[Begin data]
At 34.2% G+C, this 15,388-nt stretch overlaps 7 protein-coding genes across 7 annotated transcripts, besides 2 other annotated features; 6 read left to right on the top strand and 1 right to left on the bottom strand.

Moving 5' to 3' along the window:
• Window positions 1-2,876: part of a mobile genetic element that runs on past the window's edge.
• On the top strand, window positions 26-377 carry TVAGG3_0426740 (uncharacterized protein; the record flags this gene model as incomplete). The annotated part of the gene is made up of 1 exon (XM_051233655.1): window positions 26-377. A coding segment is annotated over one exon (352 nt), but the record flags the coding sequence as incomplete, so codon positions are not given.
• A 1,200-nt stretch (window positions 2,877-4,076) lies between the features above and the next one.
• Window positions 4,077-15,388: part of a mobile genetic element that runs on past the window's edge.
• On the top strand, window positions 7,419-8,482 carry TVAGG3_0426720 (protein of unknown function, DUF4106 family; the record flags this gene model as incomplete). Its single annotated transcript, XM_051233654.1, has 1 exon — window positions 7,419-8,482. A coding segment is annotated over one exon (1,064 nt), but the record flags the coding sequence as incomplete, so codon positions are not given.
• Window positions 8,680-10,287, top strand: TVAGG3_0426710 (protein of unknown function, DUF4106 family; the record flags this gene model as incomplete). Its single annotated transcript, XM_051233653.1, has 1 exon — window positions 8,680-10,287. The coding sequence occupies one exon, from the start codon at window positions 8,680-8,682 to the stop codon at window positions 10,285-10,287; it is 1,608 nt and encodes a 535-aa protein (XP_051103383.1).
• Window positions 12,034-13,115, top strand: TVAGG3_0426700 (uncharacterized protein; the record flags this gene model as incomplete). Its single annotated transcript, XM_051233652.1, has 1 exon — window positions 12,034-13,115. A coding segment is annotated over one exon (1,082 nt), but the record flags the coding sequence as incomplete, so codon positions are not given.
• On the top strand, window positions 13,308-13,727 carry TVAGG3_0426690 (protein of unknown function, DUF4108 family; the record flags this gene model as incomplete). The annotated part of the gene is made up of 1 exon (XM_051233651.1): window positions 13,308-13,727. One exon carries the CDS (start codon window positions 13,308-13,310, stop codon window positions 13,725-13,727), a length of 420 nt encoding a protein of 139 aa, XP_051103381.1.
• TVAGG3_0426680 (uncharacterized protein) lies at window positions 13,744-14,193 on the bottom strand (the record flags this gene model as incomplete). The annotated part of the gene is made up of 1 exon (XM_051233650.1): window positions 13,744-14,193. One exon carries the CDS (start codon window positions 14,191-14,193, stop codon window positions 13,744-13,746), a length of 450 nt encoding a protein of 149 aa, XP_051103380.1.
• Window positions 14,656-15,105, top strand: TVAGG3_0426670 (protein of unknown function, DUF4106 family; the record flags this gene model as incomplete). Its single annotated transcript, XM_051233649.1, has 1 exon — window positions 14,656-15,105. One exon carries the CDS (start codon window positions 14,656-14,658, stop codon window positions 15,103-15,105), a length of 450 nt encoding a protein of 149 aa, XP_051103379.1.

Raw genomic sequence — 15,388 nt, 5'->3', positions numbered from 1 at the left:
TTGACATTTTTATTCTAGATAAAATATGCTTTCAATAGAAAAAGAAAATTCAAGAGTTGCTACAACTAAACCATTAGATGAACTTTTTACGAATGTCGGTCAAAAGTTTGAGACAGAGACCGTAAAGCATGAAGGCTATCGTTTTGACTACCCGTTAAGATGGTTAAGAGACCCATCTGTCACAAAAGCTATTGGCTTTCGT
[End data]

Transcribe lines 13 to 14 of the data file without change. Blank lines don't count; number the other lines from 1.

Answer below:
Raw genomic sequence — 15,388 nt, 5'->3', positions numbered from 1 at the left:
TTGACATTTTTATTCTAGATAAAATATGCTTTCAATAGAAAAAGAAAATTCAAGAGTTGCTACAACTAAACCATTAGATGAACTTTTTACGAATGTCGGTCAAAAGTTTGAGACAGAGACCGTAAAGCATGAAGGCTATCGTTTTGACTACCCGTTAAGATGGTTAAGAGACCCATCTGTCACAAAAGCTATTGGCTTTCGT